The question of "what did they know and when did they know it" during the Three Mile Island nuclear power plant accident resurfaced yesterday in the Nuclear Regulatory Commission's debate over a very pertinent issue: what to do about TMI's undamaged companion reactor, which has not been allowed to start up since the incident in 1979.

The nuclear industry considers the future of the intact Unit One reactor crucial to the financial health of both the owner, Metropolitan Edison Co., and the entire industry because a precedent could be set.

Finding that Met Ed deliberately misled regulators could mean disciplinary or even legal action against some management officials, and it could irreparably damage the image of managerial competence that the utility must have to win NRC permission to start up the undamaged reactor.

Under NRC Commissioner Victor Gilinsky's questioning, the NRC staff deputy executive director, Victor Stello, said yesterday he "substantially agreed" with a congressional report earlier this year that the information was "knowingly" withheld.

But Stello, who probed TMI as NRC's enforcement chief, said withholding information "knowingly" did not mean Met Ed did it "intentionally." Its employes didn't volunteer some information because they were uncertain about what it meant and were reluctant to cast it in the worst light, he said.

The congressional report, however, says the withholding was deliberate.

The utility has said that only starting up Unit One will save it from bankruptcy. The plant, very similar to Unit Two where the near-meltdown happened, was ready to begin operations the day the accident occurred. The NRC has kept it shut since then, first to undergo technical changes and then because of community fears and questions from citizens' groups about Met Ed's management.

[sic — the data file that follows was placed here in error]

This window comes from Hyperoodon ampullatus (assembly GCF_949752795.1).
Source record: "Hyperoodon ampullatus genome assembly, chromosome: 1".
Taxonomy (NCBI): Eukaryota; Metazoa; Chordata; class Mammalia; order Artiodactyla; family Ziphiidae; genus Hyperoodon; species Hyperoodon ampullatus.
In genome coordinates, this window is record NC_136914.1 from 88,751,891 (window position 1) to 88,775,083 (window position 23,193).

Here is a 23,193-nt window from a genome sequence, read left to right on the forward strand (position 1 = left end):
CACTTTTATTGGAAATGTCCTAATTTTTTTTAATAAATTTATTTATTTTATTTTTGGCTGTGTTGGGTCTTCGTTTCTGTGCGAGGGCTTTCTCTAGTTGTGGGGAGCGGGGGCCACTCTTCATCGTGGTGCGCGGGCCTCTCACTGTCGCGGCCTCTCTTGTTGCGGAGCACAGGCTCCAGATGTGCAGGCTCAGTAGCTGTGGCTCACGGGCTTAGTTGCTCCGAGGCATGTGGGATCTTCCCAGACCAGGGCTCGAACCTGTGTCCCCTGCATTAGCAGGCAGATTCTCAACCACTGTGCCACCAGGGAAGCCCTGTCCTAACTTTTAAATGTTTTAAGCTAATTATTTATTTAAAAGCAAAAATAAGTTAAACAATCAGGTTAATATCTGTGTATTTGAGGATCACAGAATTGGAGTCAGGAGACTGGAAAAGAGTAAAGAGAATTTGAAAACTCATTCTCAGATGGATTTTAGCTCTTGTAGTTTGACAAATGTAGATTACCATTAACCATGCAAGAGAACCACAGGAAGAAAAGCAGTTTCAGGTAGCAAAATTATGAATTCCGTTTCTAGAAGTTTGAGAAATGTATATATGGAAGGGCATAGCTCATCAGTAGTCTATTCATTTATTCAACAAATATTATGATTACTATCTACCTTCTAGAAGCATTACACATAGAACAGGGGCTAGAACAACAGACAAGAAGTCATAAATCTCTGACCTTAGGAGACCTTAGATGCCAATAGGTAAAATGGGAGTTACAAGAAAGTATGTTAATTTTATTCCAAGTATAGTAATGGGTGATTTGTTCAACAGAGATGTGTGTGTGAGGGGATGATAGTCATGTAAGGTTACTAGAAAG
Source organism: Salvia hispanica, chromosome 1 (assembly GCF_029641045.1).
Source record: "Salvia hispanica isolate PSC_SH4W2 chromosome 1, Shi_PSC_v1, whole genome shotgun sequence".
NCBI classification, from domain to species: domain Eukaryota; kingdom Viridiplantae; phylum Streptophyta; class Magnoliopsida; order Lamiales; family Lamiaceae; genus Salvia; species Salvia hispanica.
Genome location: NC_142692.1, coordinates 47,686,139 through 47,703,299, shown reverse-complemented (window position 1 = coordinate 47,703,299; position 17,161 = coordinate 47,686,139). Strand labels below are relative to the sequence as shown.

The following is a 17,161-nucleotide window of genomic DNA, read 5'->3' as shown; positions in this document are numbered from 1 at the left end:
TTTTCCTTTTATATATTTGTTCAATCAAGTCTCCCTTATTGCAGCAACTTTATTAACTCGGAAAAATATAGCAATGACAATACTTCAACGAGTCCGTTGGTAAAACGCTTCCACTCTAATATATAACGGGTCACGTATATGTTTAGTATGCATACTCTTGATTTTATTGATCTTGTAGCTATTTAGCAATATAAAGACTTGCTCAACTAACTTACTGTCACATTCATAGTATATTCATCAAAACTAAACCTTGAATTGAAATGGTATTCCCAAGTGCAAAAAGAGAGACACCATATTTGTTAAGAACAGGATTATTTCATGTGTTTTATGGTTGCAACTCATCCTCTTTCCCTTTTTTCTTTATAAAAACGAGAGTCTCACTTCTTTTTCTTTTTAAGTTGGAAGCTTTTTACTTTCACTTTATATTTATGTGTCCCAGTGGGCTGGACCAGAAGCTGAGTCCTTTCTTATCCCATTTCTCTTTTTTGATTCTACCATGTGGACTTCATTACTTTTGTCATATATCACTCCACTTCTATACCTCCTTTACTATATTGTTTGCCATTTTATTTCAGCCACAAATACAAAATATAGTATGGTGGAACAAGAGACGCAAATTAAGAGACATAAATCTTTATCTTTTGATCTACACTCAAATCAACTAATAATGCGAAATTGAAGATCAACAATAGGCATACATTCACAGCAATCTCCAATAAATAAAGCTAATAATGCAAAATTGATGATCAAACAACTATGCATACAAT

Unit Two cleanup, which will continue well into 1985, could cost Met Ed's parent company, General Public Utilities Inc., $1 billion; the idle Unit One costs millions a month in carrying charges. Meanwhile Met Ed has to buy expensive power from other utilities to supply its customers.

Spokesmen for the industry insist that no technical reason keeps Unit One closed and note that three investigations, including Stello's, have found no evidence that Met Ed lied.

But the congressional inquiry, a staff report last year from the House Interior subcommittee on energy, chaired by Rep. Morris Udall (D-Ariz.), found that Met Ed had given "misleading" information more reassuring on plant conditions "than what the managers themselves believed and what was in fact the case."

In October, Gilinsky said he could not just let the issue go "because to do so is to send a message to every GPU employe, and indeed to the whole unclear industry . . . that any nuclear utility can get away with deciding for itself when, and to what extent, it will give information about vital safety matters to state and federal officials responsible for public protection."

NRC Chairman Nunzio J. Palladino has spoken out strongly in recent weeks on the issue of managerial competence in the nuclear industry, calling for a rededication to safety and quality construction. Managerial integrity has become an issue in the case of the Diablo Canyon reactor site in California, where the NRC is checking into allegations that Pacific Gas & Electric Co. officials reviewed and altered an allegedly independent consultant's report on the plant.

At the hearing yesterday, NRC staff members revealed yet another problem at TMI: Some of the unused Unit One reactor's steam generator tubes are leaking. They estimated that it would take two months to find the cause and to check the other tubes, possibly extending the estimated March date by which the reactor could be physically ready to start if the NRC gives it the go-ahead, the staff said.

A special licensing board on Unit One's case recently issued a two-part report approving Met Ed's managerial abilities and operational plans and raising no objection to startup. But NRC may accept, modify or ignore the board's view in its own decision, due in February, on the unit's future.